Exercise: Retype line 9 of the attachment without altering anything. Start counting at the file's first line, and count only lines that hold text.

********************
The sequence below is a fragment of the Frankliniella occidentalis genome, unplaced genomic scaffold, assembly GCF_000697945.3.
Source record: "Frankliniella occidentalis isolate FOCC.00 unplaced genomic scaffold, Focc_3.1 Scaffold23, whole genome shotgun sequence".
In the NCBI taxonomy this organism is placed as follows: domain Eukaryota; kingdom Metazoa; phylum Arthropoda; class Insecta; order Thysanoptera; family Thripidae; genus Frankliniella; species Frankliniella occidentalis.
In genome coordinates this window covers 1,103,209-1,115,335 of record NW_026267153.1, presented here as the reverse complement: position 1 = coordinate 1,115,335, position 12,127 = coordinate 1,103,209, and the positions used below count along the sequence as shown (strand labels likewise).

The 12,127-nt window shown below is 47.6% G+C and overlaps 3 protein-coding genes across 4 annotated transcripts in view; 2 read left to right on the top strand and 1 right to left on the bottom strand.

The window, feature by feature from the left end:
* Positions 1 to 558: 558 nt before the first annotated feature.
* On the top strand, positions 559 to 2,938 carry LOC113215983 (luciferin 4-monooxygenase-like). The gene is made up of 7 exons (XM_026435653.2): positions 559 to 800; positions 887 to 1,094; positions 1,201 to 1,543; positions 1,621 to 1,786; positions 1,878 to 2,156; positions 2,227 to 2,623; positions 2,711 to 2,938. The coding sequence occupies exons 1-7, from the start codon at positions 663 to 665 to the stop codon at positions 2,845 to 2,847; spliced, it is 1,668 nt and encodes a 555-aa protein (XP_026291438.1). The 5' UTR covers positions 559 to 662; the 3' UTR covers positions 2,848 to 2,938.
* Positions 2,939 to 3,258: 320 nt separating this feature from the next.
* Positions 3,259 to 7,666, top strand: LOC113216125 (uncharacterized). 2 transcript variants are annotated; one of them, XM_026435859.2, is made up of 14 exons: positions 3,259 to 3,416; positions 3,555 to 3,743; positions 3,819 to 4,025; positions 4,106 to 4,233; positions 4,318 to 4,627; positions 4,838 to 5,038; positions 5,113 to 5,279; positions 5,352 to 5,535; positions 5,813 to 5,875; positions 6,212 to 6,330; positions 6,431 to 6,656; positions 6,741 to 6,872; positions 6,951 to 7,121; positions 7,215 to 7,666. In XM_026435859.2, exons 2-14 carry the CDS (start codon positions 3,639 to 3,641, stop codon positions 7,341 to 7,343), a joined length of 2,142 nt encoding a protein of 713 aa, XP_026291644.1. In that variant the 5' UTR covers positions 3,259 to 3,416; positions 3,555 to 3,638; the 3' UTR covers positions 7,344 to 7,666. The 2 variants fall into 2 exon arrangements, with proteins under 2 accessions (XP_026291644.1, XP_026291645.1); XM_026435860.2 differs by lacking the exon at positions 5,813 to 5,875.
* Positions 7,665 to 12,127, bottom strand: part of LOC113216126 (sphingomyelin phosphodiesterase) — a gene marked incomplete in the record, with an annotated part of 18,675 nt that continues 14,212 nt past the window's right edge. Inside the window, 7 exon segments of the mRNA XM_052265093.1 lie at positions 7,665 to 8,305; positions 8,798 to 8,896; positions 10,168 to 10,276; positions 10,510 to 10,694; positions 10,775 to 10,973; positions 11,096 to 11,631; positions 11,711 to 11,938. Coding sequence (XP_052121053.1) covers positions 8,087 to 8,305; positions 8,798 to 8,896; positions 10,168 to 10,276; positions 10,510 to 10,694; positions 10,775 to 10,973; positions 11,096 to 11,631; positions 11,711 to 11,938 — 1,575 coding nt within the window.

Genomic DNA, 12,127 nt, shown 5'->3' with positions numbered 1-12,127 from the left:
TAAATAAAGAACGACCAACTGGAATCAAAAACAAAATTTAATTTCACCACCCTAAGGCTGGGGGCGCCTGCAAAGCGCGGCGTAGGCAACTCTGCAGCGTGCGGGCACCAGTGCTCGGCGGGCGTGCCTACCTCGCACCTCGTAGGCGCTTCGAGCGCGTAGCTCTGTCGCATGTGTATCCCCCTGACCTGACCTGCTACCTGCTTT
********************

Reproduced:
* Positions 2,939 to 3,258: 320 nt separating this feature from the next.